Here I continue my response to Cognitive Poetics: An Introduction and Cognitive Poetics In Practice. The chapters on discourse worlds theory and mental space theory build on schema poetics, introduced in the previous chapter. Discourse worlds and mental spaces further the consideration of how context and meaning are reproduced in the minds of readers. These two theories are distinct and come from different traditions, but for cognitive poetics they compliment one another in both scope and depth.
Discourse worlds theory comes out of possible worlds theory from philosophy of language and pragmatics. Possible worlds theory is applied to logical sets and obeys certain logical rules, such as the laws of non-contradiction and the excluded middle. In Cognitive Poetics: An Introduction, Stockwell uses the term discourse worlds to describe the adaption of the philosophical theory to readerly interactions that have narratological and cognitive dimensions.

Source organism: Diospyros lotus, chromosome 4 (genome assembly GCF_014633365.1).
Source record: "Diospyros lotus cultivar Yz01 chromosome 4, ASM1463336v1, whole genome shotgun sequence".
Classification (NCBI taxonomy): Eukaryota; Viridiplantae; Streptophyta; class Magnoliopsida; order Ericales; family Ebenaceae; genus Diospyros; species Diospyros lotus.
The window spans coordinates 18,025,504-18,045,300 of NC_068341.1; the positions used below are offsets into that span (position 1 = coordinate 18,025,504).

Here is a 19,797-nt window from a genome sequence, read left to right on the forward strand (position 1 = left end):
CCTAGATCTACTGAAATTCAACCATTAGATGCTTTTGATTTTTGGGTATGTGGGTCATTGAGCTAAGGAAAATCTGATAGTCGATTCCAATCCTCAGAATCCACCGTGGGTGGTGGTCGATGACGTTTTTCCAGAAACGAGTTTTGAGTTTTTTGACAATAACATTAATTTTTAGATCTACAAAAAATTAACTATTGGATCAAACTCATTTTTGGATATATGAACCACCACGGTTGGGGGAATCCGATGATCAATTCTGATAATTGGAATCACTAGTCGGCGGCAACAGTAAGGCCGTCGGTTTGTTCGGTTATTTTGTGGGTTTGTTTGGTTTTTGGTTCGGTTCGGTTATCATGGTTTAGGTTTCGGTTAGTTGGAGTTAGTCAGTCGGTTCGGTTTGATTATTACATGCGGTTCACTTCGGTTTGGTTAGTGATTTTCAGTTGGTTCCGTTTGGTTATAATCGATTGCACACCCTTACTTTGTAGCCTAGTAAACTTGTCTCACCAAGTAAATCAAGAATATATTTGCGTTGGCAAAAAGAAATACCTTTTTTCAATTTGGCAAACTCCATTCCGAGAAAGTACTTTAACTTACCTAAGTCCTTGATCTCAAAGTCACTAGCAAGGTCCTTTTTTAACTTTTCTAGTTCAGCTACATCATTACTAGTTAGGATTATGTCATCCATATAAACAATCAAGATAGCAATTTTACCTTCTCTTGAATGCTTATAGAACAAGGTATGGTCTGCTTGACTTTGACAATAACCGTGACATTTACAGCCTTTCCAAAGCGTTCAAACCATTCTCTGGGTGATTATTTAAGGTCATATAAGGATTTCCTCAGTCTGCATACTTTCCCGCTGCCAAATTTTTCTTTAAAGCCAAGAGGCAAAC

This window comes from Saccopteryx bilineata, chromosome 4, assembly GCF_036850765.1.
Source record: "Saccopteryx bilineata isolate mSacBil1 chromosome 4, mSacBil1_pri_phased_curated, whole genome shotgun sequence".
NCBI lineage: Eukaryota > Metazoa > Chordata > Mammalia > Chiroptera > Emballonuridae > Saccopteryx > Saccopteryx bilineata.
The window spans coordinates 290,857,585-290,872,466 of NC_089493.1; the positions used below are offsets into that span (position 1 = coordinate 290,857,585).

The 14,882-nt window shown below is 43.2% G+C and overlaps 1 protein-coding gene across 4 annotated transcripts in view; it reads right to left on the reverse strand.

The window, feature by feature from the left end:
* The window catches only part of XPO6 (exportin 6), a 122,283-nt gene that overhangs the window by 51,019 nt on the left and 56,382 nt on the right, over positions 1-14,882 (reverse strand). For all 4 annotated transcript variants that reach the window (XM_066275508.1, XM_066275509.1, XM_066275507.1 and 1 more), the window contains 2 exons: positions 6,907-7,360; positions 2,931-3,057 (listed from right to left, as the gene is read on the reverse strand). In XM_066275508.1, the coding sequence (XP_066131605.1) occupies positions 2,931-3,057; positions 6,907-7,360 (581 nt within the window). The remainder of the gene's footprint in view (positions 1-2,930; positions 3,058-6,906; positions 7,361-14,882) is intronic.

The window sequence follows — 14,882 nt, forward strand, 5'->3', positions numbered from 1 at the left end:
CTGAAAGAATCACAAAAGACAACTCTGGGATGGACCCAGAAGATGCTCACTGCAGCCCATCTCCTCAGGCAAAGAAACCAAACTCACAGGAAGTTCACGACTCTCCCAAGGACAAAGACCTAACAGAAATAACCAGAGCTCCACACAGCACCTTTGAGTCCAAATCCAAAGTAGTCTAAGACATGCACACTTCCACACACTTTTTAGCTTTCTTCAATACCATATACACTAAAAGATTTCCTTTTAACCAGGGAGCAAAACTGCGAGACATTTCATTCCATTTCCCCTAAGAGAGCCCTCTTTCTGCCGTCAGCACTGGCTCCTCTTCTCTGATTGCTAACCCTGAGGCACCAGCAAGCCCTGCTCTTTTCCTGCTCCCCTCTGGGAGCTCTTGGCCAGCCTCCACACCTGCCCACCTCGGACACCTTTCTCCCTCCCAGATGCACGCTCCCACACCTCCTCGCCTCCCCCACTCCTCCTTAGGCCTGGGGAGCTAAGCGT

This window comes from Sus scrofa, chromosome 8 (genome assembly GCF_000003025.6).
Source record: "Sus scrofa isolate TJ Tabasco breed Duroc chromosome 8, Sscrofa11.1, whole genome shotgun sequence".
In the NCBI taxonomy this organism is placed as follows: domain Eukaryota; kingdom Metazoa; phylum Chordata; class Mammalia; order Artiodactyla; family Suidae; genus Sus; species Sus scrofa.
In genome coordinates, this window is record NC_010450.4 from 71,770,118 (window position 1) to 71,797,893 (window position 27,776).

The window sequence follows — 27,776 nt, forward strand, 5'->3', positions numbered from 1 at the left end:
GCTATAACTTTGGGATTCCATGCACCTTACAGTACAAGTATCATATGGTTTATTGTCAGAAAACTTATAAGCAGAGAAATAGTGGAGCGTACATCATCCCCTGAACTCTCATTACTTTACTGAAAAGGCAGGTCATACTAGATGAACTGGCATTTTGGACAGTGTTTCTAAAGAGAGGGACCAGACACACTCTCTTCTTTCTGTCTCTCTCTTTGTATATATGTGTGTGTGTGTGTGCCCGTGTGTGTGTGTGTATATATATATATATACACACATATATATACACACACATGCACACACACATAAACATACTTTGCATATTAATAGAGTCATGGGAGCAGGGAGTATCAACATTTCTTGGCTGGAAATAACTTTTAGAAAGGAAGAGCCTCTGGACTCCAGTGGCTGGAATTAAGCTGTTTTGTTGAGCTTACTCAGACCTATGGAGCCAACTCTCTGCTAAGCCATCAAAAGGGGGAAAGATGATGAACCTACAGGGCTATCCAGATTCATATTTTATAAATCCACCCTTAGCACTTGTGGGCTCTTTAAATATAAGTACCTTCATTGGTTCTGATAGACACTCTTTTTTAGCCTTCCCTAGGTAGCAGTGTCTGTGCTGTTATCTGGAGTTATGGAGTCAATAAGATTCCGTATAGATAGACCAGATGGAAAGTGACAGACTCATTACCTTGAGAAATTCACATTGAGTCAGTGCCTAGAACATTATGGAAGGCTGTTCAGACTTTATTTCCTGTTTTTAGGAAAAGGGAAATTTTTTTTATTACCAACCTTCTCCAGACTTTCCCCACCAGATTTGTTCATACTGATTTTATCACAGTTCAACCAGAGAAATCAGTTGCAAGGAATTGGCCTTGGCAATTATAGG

Discourse worlds can have counterparts in the actual world, as well as other discourse worlds. For example, Shakespeare’s Richard III is the fictional counterpart of the actual Richard III King […]